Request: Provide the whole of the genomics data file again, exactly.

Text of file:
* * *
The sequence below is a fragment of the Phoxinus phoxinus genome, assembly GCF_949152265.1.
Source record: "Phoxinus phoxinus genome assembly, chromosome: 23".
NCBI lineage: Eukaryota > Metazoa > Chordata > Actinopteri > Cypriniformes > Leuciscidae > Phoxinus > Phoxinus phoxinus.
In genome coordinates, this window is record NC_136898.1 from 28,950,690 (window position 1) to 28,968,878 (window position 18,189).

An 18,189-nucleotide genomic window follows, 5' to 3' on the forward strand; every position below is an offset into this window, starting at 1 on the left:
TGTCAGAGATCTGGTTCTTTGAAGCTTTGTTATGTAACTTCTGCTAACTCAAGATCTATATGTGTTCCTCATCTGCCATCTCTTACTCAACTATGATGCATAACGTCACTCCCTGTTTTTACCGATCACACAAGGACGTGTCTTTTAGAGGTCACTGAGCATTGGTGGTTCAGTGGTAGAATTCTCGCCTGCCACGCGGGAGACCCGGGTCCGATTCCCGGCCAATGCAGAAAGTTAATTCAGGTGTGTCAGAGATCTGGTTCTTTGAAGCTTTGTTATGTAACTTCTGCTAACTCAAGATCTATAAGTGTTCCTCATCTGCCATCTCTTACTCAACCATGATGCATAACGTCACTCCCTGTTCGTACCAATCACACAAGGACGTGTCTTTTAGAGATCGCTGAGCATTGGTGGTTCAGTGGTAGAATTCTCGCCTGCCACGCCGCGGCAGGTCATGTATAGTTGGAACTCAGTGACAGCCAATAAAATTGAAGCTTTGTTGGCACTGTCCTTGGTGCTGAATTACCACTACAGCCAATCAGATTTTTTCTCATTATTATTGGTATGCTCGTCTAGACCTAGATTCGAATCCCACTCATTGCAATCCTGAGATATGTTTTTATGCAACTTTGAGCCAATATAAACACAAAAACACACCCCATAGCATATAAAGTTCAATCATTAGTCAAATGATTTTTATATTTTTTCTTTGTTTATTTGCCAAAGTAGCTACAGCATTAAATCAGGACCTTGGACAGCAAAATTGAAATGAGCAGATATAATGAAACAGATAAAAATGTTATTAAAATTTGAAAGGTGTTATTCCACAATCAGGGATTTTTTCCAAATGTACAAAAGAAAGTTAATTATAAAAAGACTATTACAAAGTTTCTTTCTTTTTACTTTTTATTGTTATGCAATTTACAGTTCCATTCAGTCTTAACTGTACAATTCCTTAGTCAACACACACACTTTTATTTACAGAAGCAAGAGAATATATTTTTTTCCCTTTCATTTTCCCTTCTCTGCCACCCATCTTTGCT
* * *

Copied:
The sequence below is a fragment of the Phoxinus phoxinus genome, assembly GCF_949152265.1.
Source record: "Phoxinus phoxinus genome assembly, chromosome: 23".
NCBI lineage: Eukaryota > Metazoa > Chordata > Actinopteri > Cypriniformes > Leuciscidae > Phoxinus > Phoxinus phoxinus.
In genome coordinates, this window is record NC_136898.1 from 28,950,690 (window position 1) to 28,968,878 (window position 18,189).

An 18,189-nucleotide genomic window follows, 5' to 3' on the forward strand; every position below is an offset into this window, starting at 1 on the left:
TGTCAGAGATCTGGTTCTTTGAAGCTTTGTTATGTAACTTCTGCTAACTCAAGATCTATATGTGTTCCTCATCTGCCATCTCTTACTCAACTATGATGCATAACGTCACTCCCTGTTTTTACCGATCACACAAGGACGTGTCTTTTAGAGGTCACTGAGCATTGGTGGTTCAGTGGTAGAATTCTCGCCTGCCACGCGGGAGACCCGGGTCCGATTCCCGGCCAATGCAGAAAGTTAATTCAGGTGTGTCAGAGATCTGGTTCTTTGAAGCTTTGTTATGTAACTTCTGCTAACTCAAGATCTATAAGTGTTCCTCATCTGCCATCTCTTACTCAACCATGATGCATAACGTCACTCCCTGTTCGTACCAATCACACAAGGACGTGTCTTTTAGAGATCGCTGAGCATTGGTGGTTCAGTGGTAGAATTCTCGCCTGCCACGCCGCGGCAGGTCATGTATAGTTGGAACTCAGTGACAGCCAATAAAATTGAAGCTTTGTTGGCACTGTCCTTGGTGCTGAATTACCACTACAGCCAATCAGATTTTTTCTCATTATTATTGGTATGCTCGTCTAGACCTAGATTCGAATCCCACTCATTGCAATCCTGAGATATGTTTTTATGCAACTTTGAGCCAATATAAACACAAAAACACACCCCATAGCATATAAAGTTCAATCATTAGTCAAATGATTTTTATATTTTTTCTTTGTTTATTTGCCAAAGTAGCTACAGCATTAAATCAGGACCTTGGACAGCAAAATTGAAATGAGCAGATATAATGAAACAGATAAAAATGTTATTAAAATTTGAAAGGTGTTATTCCACAATCAGGGATTTTTTCCAAATGTACAAAAGAAAGTTAATTATAAAAAGACTATTACAAAGTTTCTTTCTTTTTACTTTTTATTGTTATGCAATTTACAGTTCCATTCAGTCTTAACTGTACAATTCCTTAGTCAACACACACACTTTTATTTACAGAAGCAAGAGAATATATTTTTTTCCCTTTCATTTTCCCTTCTCTGCCACCCATCTTTGCT